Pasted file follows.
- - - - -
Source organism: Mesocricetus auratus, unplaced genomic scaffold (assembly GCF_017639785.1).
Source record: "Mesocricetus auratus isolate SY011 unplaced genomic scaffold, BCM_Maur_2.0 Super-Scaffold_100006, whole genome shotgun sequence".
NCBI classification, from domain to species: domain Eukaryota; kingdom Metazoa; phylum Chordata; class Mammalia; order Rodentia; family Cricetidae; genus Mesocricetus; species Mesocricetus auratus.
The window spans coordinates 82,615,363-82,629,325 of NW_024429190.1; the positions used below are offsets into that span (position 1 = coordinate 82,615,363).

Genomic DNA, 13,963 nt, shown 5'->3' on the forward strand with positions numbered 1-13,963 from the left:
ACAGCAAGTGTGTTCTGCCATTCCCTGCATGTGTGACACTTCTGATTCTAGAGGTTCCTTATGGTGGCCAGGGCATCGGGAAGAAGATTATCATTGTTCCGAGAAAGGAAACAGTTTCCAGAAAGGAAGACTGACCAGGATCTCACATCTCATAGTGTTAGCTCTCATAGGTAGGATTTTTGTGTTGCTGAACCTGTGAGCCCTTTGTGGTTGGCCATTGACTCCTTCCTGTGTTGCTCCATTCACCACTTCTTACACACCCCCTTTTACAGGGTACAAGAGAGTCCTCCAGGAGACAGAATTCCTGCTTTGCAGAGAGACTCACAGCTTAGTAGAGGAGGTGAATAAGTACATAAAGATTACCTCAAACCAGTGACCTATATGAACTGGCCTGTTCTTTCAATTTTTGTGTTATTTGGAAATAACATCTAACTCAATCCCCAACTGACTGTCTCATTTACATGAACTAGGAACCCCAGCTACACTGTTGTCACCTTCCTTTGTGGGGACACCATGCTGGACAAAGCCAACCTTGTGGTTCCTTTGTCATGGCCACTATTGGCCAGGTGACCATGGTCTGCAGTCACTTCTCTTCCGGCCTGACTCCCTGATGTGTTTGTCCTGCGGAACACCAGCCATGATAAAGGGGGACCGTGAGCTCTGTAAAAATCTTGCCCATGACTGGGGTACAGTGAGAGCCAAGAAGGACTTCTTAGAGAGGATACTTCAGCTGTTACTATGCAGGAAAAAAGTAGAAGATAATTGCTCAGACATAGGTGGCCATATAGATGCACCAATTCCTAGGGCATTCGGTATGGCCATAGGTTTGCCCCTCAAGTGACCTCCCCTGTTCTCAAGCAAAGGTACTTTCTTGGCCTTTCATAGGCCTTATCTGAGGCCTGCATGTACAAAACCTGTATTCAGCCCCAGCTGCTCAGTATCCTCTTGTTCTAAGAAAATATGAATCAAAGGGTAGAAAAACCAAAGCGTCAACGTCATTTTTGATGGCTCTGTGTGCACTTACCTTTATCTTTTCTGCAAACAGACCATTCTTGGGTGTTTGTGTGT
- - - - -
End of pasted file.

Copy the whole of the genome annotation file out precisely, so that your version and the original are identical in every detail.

Source organism: Mesocricetus auratus, unplaced genomic scaffold (assembly GCF_017639785.1).
Source record: "Mesocricetus auratus isolate SY011 unplaced genomic scaffold, BCM_Maur_2.0 Super-Scaffold_100006, whole genome shotgun sequence".
NCBI classification, from domain to species: domain Eukaryota; kingdom Metazoa; phylum Chordata; class Mammalia; order Rodentia; family Cricetidae; genus Mesocricetus; species Mesocricetus auratus.
The window spans coordinates 82,615,363-82,629,325 of NW_024429190.1; the positions used below are offsets into that span (position 1 = coordinate 82,615,363).

Genomic DNA, 13,963 nt, shown 5'->3' on the forward strand with positions numbered 1-13,963 from the left:
ACAGCAAGTGTGTTCTGCCATTCCCTGCATGTGTGACACTTCTGATTCTAGAGGTTCCTTATGGTGGCCAGGGCATCGGGAAGAAGATTATCATTGTTCCGAGAAAGGAAACAGTTTCCAGAAAGGAAGACTGACCAGGATCTCACATCTCATAGTGTTAGCTCTCATAGGTAGGATTTTTGTGTTGCTGAACCTGTGAGCCCTTTGTGGTTGGCCATTGACTCCTTCCTGTGTTGCTCCATTCACCACTTCTTACACACCCCCTTTTACAGGGTACAAGAGAGTCCTCCAGGAGACAGAATTCCTGCTTTGCAGAGAGACTCACAGCTTAGTAGAGGAGGTGAATAAGTACATAAAGATTACCTCAAACCAGTGACCTATATGAACTGGCCTGTTCTTTCAATTTTTGTGTTATTTGGAAATAACATCTAACTCAATCCCCAACTGACTGTCTCATTTACATGAACTAGGAACCCCAGCTACACTGTTGTCACCTTCCTTTGTGGGGACACCATGCTGGACAAAGCCAACCTTGTGGTTCCTTTGTCATGGCCACTATTGGCCAGGTGACCATGGTCTGCAGTCACTTCTCTTCCGGCCTGACTCCCTGATGTGTTTGTCCTGCGGAACACCAGCCATGATAAAGGGGGACCGTGAGCTCTGTAAAAATCTTGCCCATGACTGGGGTACAGTGAGAGCCAAGAAGGACTTCTTAGAGAGGATACTTCAGCTGTTACTATGCAGGAAAAAAGTAGAAGATAATTGCTCAGACATAGGTGGCCATATAGATGCACCAATTCCTAGGGCATTCGGTATGGCCATAGGTTTGCCCCTCAAGTGACCTCCCCTGTTCTCAAGCAAAGGTACTTTCTTGGCCTTTCATAGGCCTTATCTGAGGCCTGCATGTACAAAACCTGTATTCAGCCCCAGCTGCTCAGTATCCTCTTGTTCTAAGAAAATATGAATCAAAGGGTAGAAAAACCAAAGCGTCAACGTCATTTTTGATGGCTCTGTGTGCACTTACCTTTATCTTTTCTGCAAACAGACCATTCTTGGGTGTTTGTGTGT